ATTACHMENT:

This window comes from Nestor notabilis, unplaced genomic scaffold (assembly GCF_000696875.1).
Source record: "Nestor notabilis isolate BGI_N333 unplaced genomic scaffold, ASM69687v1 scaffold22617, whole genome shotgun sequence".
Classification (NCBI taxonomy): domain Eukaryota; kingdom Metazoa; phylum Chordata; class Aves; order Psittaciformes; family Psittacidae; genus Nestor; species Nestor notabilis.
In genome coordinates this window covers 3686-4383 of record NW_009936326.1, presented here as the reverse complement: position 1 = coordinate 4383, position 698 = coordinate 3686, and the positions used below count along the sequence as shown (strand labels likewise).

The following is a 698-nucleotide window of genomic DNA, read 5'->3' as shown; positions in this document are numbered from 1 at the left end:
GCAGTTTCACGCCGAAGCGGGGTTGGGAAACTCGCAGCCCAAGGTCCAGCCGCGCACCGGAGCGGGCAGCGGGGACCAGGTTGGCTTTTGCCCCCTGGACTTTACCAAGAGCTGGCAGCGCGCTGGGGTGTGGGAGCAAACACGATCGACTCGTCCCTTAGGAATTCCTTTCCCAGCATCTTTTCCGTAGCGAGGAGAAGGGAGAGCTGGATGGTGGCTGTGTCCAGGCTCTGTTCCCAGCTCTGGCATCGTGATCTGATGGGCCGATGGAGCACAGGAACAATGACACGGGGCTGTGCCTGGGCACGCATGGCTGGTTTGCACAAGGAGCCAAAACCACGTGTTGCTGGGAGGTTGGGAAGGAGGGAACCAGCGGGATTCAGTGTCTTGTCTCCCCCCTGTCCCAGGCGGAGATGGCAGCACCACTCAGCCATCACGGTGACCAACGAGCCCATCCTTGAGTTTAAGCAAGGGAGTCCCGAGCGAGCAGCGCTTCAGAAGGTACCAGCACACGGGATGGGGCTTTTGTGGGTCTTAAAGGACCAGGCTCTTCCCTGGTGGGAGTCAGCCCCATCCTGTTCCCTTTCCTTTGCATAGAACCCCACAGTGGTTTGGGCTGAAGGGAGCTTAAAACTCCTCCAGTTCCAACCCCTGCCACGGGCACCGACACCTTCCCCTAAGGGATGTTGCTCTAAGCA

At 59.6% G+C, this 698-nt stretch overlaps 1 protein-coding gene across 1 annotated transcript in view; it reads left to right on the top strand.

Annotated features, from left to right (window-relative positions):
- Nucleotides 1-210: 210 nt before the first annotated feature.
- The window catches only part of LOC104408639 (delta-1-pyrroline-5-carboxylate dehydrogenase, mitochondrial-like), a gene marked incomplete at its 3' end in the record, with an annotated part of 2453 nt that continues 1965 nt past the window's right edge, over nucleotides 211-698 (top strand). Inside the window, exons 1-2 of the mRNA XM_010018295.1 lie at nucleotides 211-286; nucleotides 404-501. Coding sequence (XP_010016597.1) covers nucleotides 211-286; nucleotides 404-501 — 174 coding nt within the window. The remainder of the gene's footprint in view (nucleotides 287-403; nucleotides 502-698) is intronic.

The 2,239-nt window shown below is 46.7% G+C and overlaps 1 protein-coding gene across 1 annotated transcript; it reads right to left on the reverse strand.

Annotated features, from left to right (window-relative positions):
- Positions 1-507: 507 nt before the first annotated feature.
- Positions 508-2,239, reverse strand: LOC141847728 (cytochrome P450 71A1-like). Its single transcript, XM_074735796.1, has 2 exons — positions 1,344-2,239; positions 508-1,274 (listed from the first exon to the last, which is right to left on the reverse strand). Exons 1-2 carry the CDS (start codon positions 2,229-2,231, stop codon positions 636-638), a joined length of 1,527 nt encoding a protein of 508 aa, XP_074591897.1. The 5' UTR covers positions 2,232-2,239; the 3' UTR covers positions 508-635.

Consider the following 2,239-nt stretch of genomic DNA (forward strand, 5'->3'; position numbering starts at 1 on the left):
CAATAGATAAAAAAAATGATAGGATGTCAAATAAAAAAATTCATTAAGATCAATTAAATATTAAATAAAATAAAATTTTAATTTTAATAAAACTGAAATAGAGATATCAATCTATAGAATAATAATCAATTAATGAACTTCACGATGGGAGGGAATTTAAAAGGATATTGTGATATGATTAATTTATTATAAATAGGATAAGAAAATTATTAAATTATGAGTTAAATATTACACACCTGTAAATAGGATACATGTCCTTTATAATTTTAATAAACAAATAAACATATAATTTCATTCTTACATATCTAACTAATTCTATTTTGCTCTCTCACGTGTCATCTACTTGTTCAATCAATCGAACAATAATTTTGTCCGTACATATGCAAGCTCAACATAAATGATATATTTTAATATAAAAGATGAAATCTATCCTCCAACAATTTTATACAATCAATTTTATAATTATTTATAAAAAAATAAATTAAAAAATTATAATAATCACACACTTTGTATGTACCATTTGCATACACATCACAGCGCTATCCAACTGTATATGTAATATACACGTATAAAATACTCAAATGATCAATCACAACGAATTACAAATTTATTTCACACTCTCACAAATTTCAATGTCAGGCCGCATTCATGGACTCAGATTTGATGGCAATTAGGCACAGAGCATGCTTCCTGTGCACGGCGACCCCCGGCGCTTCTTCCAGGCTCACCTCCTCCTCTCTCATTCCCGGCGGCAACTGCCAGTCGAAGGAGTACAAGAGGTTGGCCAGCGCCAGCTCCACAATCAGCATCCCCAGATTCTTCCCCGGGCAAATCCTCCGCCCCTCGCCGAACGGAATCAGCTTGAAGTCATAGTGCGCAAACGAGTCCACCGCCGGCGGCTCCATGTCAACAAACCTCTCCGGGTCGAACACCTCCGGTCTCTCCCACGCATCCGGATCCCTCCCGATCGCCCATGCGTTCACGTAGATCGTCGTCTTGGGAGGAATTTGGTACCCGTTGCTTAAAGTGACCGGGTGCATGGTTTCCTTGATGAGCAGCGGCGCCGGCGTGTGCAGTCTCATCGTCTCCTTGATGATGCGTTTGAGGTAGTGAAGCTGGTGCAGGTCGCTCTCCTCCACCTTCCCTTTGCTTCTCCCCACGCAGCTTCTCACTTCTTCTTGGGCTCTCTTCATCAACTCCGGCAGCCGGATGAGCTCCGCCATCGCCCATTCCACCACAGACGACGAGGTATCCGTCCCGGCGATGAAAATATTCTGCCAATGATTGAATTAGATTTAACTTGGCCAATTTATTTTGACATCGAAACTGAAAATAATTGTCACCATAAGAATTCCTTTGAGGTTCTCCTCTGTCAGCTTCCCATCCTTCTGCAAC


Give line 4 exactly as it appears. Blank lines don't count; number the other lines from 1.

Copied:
In genome coordinates this window covers 3686-4383 of record NW_009936326.1, presented here as the reverse complement: position 1 = coordinate 4383, position 698 = coordinate 3686, and the positions used below count along the sequence as shown (strand labels likewise).